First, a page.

Raising Good Students – But You Don’t Know My Child’s Teacher

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For the final post in Raising Good Students, I wanted to address the all-too-common problem of student/teacher conflict.  The reality is sometimes students have personality conflicts with teachers. The reality is some teachers are not good teachers. While I believe these are the exceptions to the rule, your child will still most likely encounter one of these situations at some point during school and how the parent addresses it with the child sets the tone for future learning.

When our children are treated unfairly, our “mother bear” instincts come out making us want to attack. It’s easy for us to help children play the victim role by telling them how unfairly they are being treated and criticize the teacher in discussions with our children. By doing this, I believe we, as parents, are missing a valuable opportunity to teach our children lessons about life.

Instead of being negative, I would encourage your child to learn how to make the best out of a difficult situation. Students will have to learn how to deal with difficult professors and bosses, and the seeds of how to do this are planted in school. I’m not saying that as a parent you should ignore situations which need to be dealt with but be careful about how you discuss it with your child. Comments such as “let’s try to put ourselves in the teacher’s shoes” or “what can you learn from this” are so much more beneficial to a child than saying “she is so unfair” or “I can’t believe he would count off for that.”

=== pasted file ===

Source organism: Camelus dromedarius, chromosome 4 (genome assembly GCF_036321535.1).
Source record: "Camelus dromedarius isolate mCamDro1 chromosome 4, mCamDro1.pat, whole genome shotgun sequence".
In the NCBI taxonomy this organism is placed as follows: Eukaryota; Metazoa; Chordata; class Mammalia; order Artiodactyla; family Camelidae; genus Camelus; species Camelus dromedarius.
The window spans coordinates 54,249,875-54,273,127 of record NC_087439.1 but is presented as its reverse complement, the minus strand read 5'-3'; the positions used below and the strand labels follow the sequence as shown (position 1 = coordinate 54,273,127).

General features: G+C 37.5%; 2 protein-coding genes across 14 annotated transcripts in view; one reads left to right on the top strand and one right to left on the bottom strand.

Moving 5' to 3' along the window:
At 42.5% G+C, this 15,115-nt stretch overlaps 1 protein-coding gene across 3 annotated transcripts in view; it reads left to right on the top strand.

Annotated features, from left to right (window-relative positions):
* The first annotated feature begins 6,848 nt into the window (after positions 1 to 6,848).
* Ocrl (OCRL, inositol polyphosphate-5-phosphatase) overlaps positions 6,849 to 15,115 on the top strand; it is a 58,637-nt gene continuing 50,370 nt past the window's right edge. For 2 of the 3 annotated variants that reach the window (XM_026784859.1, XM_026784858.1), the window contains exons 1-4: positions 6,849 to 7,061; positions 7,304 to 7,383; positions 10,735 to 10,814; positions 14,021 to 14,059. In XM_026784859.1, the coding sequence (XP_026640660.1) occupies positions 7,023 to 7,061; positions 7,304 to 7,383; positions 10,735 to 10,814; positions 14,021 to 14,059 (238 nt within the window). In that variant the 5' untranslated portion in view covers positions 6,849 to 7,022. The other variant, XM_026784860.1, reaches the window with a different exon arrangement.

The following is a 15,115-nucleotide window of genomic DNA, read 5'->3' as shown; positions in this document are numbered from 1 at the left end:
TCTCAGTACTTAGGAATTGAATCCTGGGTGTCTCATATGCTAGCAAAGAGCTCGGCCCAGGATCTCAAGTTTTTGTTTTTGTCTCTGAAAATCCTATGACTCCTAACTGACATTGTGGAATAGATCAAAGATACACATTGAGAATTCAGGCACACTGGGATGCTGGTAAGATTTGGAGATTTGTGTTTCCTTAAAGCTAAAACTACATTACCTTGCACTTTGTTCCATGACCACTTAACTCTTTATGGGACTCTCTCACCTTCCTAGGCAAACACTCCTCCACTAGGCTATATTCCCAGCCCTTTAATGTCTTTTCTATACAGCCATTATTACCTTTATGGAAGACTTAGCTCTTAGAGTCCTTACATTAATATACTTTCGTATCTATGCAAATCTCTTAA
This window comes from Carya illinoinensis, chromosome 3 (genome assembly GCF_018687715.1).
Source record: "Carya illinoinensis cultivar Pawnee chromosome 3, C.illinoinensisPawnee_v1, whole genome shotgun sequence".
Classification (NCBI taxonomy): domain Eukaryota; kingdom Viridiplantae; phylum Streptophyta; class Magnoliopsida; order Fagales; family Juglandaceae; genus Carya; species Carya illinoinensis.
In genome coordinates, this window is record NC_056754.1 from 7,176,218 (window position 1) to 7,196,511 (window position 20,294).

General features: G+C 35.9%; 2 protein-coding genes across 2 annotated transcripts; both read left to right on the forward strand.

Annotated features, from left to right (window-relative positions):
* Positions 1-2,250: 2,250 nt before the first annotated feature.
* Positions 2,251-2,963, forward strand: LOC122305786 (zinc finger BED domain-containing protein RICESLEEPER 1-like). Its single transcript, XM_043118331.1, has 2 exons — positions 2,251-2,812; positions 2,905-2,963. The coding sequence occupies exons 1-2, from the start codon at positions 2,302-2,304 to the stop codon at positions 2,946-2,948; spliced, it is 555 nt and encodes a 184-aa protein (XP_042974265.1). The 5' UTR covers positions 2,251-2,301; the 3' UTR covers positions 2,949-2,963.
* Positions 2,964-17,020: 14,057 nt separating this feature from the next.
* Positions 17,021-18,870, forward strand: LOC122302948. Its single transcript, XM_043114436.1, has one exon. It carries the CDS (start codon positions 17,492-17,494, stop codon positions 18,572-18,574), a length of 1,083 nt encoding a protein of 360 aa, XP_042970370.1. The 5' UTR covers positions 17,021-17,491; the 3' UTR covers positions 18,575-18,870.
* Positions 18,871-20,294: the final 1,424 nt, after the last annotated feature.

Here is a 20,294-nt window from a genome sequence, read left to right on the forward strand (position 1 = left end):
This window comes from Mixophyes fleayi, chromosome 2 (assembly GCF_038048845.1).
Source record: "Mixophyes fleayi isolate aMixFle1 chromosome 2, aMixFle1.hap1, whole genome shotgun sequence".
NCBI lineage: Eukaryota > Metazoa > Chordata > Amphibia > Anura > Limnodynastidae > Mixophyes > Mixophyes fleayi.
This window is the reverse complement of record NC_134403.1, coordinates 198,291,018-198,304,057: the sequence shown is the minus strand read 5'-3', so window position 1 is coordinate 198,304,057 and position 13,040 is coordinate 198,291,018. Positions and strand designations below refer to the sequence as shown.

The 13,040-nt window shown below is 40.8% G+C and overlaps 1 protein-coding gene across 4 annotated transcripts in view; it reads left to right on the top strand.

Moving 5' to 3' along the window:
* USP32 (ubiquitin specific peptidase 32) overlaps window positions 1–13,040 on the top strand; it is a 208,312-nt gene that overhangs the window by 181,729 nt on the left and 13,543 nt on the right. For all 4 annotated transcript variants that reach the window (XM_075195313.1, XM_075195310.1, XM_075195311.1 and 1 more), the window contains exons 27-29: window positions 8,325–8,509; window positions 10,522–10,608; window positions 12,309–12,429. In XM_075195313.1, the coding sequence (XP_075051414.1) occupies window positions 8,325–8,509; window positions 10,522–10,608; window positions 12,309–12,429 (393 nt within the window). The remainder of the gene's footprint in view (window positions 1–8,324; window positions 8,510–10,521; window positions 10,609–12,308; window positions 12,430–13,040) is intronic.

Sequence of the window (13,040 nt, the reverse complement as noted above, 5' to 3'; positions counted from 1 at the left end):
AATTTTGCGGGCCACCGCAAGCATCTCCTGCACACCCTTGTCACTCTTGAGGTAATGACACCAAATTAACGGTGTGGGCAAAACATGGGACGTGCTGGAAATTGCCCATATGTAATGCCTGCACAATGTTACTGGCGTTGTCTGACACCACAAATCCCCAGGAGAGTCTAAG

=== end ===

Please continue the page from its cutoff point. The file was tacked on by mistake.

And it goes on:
A friend of mine relayed a story to me of her student who is struggling with a teacher. This parent has contacted the teacher and administration about some issues; however, when discussing with her child, she is telling the child things she can do to make the most of a not-great situation. She is teaching her child how to be proactive, work with the teacher, and not be a victim. This has not been easy, but I believe she is ultimately preparing her child for life. She is praising her child for hanging in there and doing her best when circumstances are not great.

The other thing my friend has done that is great is to encourage her elementary school child to speak directly to the teacher about issues. I have sat in many  conferences about issues that I had no idea were even issues because the student never addressed it with me. How are students supposed to learn how to resolve issues if we as parents are so quick to resolve them? My children knew not to ask me to speak to a teacher if they had not tried to resolve the issue first.

Another thought I have, since I also see things from a teacher’s point of view, is that sometimes the story that makes it home may not be reality. While I don’t want to say that your child is not telling the truth, I have heard things that I’ve “said” which I’ve never said. So I would also encourage parents to make sure you know the full story before drawing conclusion. Miscommunication or failure to have all of the facts are often the root of many problems.

How can you encourage your child when he or she does not get along with a teacher?

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2 responses to “Raising Good Students – But You Don’t Know My Child’s Teacher

  1. Nice post! This is definitely a good opportunity for kids to learn how to deal with conflict–helps to teach assertiveness and not agressive behavior. BTW, how did you get my third-grade teacher’s picture. 🙂

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